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Slovakia
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PlaceTypeAsNotedInArea
PlaceTypeAsNotedInArea
Banskobystricky Kraj Slovakian Kraj
Bratislavsky Kraj Slovakian Kraj
Kosicky Kraj Slovakian Kraj
Nitriansky Kraj Slovakian Kraj
Presovsky Kraj Slovakian Kraj
Trenciansky Kraj Slovakian Kraj
Trnavsky Kraj Slovakian Kraj
Wooden Churches of the Slovak part of the Carpathian Mountain Area Church
Zilinsky Kraj Slovakian Kraj

Places

PlaceAsNotedInType
PlaceAsNotedInType
Spis Region, SK

Geography »

Physiographic FeaturesTypeAsNotedIn
Carpathian Mountains Mountain Range
Domica Cave, SK Natural Cave
Havesova Primeval Forest Forest
Hornad Canyon in the Slovak Paradise Canyon
Tatra Mountains Mountain Range
Western Carpathians Physiographic Section

Information »

Location

Central Europe, south of Poland - The World Factbook

Data »

Particulars for Slovakia:
Locale Type Nation

Data
Corruption Perceptions Index - 2014, Transparency International: 54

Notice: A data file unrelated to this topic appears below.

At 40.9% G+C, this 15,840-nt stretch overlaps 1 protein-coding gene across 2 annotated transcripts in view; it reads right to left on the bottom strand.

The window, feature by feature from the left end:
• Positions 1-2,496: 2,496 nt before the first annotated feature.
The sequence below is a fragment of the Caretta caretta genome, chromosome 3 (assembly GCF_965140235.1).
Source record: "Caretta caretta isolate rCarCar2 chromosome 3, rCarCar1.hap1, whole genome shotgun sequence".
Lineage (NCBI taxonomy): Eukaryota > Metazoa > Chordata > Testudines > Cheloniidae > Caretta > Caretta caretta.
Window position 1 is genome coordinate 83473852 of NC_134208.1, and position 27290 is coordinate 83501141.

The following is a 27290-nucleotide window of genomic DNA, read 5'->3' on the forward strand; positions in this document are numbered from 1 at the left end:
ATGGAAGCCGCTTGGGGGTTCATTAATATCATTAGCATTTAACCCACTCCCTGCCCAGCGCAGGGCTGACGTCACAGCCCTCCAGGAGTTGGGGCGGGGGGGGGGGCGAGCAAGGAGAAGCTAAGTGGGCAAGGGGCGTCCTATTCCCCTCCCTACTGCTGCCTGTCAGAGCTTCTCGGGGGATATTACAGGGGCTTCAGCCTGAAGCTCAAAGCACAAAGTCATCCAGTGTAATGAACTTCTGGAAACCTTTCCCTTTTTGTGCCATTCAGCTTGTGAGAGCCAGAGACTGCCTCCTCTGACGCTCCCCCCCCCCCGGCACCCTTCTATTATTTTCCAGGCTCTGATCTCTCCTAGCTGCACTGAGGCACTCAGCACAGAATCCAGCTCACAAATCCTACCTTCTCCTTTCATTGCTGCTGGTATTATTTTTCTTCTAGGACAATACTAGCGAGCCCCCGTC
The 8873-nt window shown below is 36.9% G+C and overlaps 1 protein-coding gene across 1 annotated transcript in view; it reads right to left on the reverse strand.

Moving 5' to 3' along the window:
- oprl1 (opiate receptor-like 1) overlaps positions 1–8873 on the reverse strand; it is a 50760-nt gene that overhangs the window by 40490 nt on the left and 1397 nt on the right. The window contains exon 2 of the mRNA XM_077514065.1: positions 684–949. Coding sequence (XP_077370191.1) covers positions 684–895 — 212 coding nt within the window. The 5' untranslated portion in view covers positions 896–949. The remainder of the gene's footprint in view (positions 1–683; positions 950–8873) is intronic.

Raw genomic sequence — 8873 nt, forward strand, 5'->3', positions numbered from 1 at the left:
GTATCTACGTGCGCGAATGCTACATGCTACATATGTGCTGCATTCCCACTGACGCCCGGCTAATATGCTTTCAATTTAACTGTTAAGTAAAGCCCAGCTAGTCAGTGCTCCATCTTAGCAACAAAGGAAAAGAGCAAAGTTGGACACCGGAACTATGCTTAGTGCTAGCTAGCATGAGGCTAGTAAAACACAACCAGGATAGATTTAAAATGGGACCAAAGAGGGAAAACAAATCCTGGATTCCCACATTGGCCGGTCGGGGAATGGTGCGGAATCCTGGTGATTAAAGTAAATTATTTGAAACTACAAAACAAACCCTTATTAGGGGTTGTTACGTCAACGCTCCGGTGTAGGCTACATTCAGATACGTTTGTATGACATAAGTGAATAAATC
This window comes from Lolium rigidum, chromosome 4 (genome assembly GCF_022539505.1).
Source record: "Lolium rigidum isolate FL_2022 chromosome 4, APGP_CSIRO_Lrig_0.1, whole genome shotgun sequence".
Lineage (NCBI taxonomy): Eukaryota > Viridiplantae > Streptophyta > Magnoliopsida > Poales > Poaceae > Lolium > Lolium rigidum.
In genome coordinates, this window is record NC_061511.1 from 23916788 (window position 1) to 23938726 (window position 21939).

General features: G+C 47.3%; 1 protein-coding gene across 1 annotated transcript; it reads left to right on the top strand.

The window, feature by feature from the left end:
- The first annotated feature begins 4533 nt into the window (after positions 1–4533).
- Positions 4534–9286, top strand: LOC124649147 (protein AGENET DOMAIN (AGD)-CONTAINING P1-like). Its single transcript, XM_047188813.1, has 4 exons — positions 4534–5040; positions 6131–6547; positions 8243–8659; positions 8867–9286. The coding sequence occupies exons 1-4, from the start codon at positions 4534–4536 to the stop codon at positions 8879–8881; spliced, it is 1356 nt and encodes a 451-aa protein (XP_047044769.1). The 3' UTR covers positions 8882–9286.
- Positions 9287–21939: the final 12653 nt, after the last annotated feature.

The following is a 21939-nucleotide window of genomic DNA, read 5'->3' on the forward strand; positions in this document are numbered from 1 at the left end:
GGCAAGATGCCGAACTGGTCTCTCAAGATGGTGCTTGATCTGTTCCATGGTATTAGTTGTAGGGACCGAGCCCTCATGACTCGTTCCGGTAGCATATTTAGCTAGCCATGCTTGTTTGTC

History »

Slovakia's roots can be traced to the 9th century state of Great Moravia. Subsequently, the Slovaks became part of the Hungarian Kingdom, where they remained for the next 1,000 years. Following the formation of the dual Austro-Hungarian monarchy in 1867, language and education policies favoring the use of Hungarian (Magyarization) resulted in a strengthening of Slovak nationalism and a cultivation of cultural ties with the closely related Czechs, who were under Austrian rule. After the dissolution of the Austro-Hungarian Empire at the close of World War I, the Slovaks joined the Czechs to form Czechoslovakia. During the interwar period, Slovak nationalist leaders pushed for autonomy within Czechoslovakia, and in 1939 Slovakia became an independent state allied with Nazi Germany. Following World War II, Czechoslovakia was reconstituted and came under Communist rule within Soviet-dominated Eastern Europe. In 1968, an invasion by Warsaw Pact troops ended the efforts of the country's leaders to liberalize Communist rule and create "socialism with a human face," ushering in a period of repression known as "normalization." The peaceful "Velvet Revolution" swept the Communist Party from power at the end of 1989 and inaugurated a return to democratic rule and a market economy. On 1 January 1993, the country underwent a nonviolent "velvet divorce" into its two national components, Slovakia and the Czech Republic. Slovakia joined both NATO and the EU in the spring of 2004 and the euro zone on 1 January 2009. - The World Factbook


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